A study by Marr’s team on virus contamination in university dormitories, published in the peer-reviewed journal Environmental Science & Technology Letters in December, found a high prevalence and concentrations of Sars-CoV-2 RNA on commonly touched surfaces, HVAC filters and exhaust grilles in rooms housing infected individuals, but detected no culturable virus on any surface.
On the other hand, the chance of fomite transmission was considered relatively low, according to peer-reviewed research.
In fact, a study by the University of Michigan found out exactly how much the risk from surface contamination of Covid-19 was lower than aerosol transmission: 1,000 times.
The two-year study published in Journal of Exposure Science and Environmental Epidemiology last month looked at public spaces on the university campus – including classrooms, rehearsal rooms, cafeterias, buses, gyms, student activity buildings and ventilation and air ducts – and concluded the estimated probability of infection was about 1 per 100 exposures to Sars-CoV-2-laden aerosols through inhalation and as low as one per 100,000 exposures from contacting contaminated surfaces in simulated scenarios.
The risk of infection from fomite transmission is well below the tolerable infection risk benchmark of 55 in 100,000 persons based on WHO’s Disability Adjusted Life Years (DALY) loss per person per year (PPPY) and disease/infection ratio observed during the Covid-19 pandemic. The study also found airborne transmission could be greatly reduced through mitigation methods such as increased ventilation, air filtration, capacity control and face coverings.
Chuanwu Xi, professor of environmental health sciences and global public health at University of Michigan’s school of public health, said improving ventilation was more meaningful than home disinfection.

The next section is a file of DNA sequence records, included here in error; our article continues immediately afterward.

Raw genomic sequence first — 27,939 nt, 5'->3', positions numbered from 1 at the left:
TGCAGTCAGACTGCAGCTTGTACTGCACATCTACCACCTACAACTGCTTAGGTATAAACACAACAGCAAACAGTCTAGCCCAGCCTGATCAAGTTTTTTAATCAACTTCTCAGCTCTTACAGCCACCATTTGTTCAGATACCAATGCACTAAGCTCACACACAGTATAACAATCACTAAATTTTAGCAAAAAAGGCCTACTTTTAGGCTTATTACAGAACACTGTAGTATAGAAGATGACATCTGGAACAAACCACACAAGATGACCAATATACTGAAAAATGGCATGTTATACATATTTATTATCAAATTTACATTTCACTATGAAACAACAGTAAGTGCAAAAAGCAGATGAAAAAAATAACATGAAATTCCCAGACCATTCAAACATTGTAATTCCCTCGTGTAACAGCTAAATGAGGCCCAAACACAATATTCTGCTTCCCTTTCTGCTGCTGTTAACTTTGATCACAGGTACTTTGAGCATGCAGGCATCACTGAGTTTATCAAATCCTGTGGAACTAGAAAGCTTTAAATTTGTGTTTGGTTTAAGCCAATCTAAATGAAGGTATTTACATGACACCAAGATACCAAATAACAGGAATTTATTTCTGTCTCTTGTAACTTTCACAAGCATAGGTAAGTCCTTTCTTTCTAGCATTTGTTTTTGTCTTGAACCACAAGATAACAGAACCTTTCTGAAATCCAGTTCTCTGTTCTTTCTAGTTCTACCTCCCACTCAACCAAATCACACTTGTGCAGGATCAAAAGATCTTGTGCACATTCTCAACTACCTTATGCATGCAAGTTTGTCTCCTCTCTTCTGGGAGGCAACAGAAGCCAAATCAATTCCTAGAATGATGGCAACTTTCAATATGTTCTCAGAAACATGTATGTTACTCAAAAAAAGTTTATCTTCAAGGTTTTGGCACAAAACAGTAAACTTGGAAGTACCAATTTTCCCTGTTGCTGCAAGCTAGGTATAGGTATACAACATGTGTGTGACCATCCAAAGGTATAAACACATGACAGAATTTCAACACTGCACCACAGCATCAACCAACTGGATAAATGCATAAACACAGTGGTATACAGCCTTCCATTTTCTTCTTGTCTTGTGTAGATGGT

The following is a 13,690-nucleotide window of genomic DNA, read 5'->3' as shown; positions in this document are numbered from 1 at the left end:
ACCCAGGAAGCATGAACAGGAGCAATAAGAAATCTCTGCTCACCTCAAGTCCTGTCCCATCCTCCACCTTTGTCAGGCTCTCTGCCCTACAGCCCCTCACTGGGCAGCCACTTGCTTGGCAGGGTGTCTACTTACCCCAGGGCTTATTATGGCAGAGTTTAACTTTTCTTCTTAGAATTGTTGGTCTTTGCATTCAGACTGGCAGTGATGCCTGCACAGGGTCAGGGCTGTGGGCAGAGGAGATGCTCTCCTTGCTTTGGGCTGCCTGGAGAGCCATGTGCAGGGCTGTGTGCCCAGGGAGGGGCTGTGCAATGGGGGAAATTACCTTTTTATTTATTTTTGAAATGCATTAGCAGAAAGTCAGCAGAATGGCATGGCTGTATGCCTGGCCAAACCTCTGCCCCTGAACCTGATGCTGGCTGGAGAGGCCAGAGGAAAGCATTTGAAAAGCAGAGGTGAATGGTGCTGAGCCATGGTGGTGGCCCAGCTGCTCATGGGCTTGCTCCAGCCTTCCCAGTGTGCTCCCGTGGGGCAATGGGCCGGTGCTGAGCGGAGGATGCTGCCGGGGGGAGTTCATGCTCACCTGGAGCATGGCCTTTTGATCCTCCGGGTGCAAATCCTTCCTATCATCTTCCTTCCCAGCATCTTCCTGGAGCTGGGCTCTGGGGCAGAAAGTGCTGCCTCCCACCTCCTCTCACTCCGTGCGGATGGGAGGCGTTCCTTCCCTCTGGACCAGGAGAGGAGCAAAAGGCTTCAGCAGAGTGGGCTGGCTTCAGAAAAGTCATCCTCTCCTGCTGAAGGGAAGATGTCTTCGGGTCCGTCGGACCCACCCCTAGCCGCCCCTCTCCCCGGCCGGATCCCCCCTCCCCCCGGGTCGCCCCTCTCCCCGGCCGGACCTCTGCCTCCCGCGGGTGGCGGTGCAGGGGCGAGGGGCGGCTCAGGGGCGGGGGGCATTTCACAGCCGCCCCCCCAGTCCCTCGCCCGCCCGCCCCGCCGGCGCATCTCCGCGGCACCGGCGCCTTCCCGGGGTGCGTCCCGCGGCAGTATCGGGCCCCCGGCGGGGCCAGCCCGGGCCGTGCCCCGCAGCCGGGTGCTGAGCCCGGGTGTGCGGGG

“Improving ventilation in individual homes and big buildings is more efficient in reducing potential transmission of Sars-CoV-2. Simply opening windows when possible will contribute to the reduction,” said Xi, who led the study.
“Vaccination is the most powerful approach to protect the public from Covid-19, and wearing masks and regular personal hygiene such as hand washing are essential to reduce transmission.”
Routine and common sanitation were helpful in reducing transmission in the household and overdoing it was not necessary. “Home use of bleach is sufficient to disinfect rooms,” Xi said.
Liu Xiaofeng, deputy director of the Beijing Centre for Disease Prevention and Control, said “scientific and precise” disinfection work would be carried out before sealed-off residential areas reopened.
“The focus of disinfection in public areas would be knobs of building doors, handrails of stairs, keys of elevator buttons,” Liu said, adding that air in outdoor spaces would not be disinfected.
Tian Linwei, an environmental epidemiologist with the University of Hong Kong, said that while disinfecting and cleaning lift buttons or frequently touched public places could be useful, the plan could be flawed.
“In crowded places in Hong Kong, disinfecting public corridors or elevators might have some usage, but in other scenarios I doubt it and there could be drawbacks, including giving you a false perception that you are safe,” Tian said.
McLaughlin of Albany College said disinfection in public areas could benefit cutting transmission of other viruses, such as norovirus, which survived longer and had a higher risk of spreading from surfaces, but there was little advantage when it came to curbing Covid-19.
“In general, it is a good idea to clean and disinfect high-touch surfaces to protect from [viruses] that are spread in this way, but as far as we know, this type of transmission of the Covid virus is rare,” she said, adding that after mask-wearing, improving ventilation was one of the best ways to limit spread.
“Air circulation helps destroy the Sars-CoV-2 quicker in both the air and on surfaces. Air circulation also dilutes the virus in the air, which lowers risk by decreasing the number of virus particles inhaled,” she said.
If it was not possible to increase air circulation, then disinfection on a daily basis might help, but it depended on the timing, McLaughlin said. Disinfecting while people were using the building would be more helpful than at the start or the end of the day.